Lines are everywhere, and so are opinions. We tried to pin down some concrete thoughts on dirt prep in Lucas Oil Pro Motocross—full disclosure, a series operated by MX Sports Pro Racing, a sister company to this magazine—and found that ideas and theories vary wildly. How rough is too rough? It’s an important question, because tracks make for easy scapegoats if the racing gets boring. And while good racing isn’t always predicated on track conditions, that won’t stop people from talking about it. So that’s what we did.
John Ayers, the circuit coordinator for Lucas Oil Pro Motocross, was once a privateer racer battling for an AMA national number (and earning #29 in 1977) back in the seventies. He’s spent decades in the trenches at the Nationals, so he’s had a lot of conversations with a lot of people. One of them struck a chord.
“It started ten years ago,” Ayers says. “A team manager asked me if anyone that builds the tracks has raced a modern 450. He said, ‘They throw in these supercross obstacles, but what they don’t realize is supercross can groom the jump faces before every race, and they don’t have 40 riders on 450s digging trenches every lap. They have them jumping into these supercross-style jumps, but they’re rutted pits, and it gets really challenging. Do they know how difficult that is?’ I told him, ‘No, I don’t think they do.’”
Ayers then went to MX Sports’ Carrie Russell with this information—and she promptly told him to learn more, because Ayers was now going to be in charge of overseeing tracks for the series.
“I started the job by just talking to the riders,” Ayers explains. “I had probably spent seven years talking to riders consistently every week—all of the top guys, Chad Reed and Michael Byrne a lot, Ricky Carmichael, James Stewart, Davi Millsaps, Ryan Villopoto. . . . What I learned was that you could never make it smooth enough for Millsaps and you could never make it rough enough for Carmichael. But I also learned there was a common thread between all of them: they just want good race lines to make passes.”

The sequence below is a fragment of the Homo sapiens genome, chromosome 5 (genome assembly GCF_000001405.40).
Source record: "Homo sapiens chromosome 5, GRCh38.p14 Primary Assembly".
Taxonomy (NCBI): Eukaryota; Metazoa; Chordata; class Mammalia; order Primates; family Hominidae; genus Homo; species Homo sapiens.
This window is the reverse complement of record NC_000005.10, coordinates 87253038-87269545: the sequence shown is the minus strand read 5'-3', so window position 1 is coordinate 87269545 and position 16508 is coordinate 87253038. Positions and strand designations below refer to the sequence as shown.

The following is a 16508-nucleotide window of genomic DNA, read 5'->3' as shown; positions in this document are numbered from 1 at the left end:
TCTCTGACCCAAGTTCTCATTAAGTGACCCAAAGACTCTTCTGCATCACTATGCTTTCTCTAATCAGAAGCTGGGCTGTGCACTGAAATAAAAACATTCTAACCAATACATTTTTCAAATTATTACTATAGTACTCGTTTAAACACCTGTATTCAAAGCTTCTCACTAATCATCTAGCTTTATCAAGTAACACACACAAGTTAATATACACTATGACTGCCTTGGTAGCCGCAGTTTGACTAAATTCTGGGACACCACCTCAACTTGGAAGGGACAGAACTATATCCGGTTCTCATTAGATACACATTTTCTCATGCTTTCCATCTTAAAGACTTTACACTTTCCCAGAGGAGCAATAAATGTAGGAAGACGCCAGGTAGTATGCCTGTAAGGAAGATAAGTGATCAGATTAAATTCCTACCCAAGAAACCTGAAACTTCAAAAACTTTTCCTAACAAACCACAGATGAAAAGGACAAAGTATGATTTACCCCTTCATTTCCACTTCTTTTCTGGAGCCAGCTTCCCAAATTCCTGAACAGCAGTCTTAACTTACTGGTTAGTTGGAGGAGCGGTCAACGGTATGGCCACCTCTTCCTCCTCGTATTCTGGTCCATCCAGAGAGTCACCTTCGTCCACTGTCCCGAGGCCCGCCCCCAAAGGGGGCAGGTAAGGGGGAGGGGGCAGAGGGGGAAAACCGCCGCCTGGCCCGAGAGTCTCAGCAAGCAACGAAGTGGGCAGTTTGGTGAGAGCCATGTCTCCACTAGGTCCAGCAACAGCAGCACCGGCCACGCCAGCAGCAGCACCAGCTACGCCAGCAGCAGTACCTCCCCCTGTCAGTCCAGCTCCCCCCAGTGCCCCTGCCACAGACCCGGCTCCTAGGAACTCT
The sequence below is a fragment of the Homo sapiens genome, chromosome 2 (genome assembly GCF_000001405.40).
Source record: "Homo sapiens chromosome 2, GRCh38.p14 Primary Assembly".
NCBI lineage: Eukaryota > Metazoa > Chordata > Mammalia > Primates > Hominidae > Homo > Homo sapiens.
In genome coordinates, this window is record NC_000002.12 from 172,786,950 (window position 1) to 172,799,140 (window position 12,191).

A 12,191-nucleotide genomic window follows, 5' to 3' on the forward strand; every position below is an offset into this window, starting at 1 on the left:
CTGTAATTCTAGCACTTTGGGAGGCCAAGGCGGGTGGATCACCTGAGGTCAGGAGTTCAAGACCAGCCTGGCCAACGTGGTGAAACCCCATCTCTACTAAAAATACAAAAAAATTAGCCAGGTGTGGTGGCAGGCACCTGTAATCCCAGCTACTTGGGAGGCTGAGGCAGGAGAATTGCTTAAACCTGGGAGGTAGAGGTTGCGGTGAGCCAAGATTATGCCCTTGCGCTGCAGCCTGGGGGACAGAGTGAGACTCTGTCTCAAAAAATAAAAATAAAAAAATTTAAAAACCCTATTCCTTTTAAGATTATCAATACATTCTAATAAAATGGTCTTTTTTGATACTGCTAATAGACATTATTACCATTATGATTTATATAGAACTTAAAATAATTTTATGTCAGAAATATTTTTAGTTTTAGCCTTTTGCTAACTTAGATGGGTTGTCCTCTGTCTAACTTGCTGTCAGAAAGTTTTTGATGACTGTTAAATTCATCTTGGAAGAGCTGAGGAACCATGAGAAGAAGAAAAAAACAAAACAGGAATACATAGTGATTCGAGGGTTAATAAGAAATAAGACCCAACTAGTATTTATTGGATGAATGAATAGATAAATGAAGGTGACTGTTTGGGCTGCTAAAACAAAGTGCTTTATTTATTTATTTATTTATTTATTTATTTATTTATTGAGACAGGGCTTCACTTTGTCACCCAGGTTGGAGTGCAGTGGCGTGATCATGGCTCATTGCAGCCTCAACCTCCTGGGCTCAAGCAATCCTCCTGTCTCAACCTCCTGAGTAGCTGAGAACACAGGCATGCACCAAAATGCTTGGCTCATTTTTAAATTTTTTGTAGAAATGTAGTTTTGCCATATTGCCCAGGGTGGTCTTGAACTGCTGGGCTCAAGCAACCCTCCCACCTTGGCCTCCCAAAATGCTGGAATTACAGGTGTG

The culmination of this information is today’s track prep, which generally means a deep, wet track in the morning, designed to build lines and bumps as quickly as possible.
“Over these ten years, we’ve learned what they want,” Ayers says. “Ninety-eight percent of them want it really rough because they feel like they’ve done their work and that will give them an advantage. All of them feel like there will be more lines the rougher it is. So we know it needs to be rough, and from there, you have to determine what’s going to make it rough so you can produce great racing on that day—factor in the weather, the dirt, and even the equipment the promoter has on hand.”
This season alone demonstrates how much that process can vary. Rain is easily the biggest factor, as Pennsylvania’s High Point and Colorado’s Thunder Valley both took on a ton of rain on Friday night. But while High Point was super muddy on Saturday morning, Thunder Valley actually shaped up pretty well immediately. What was different?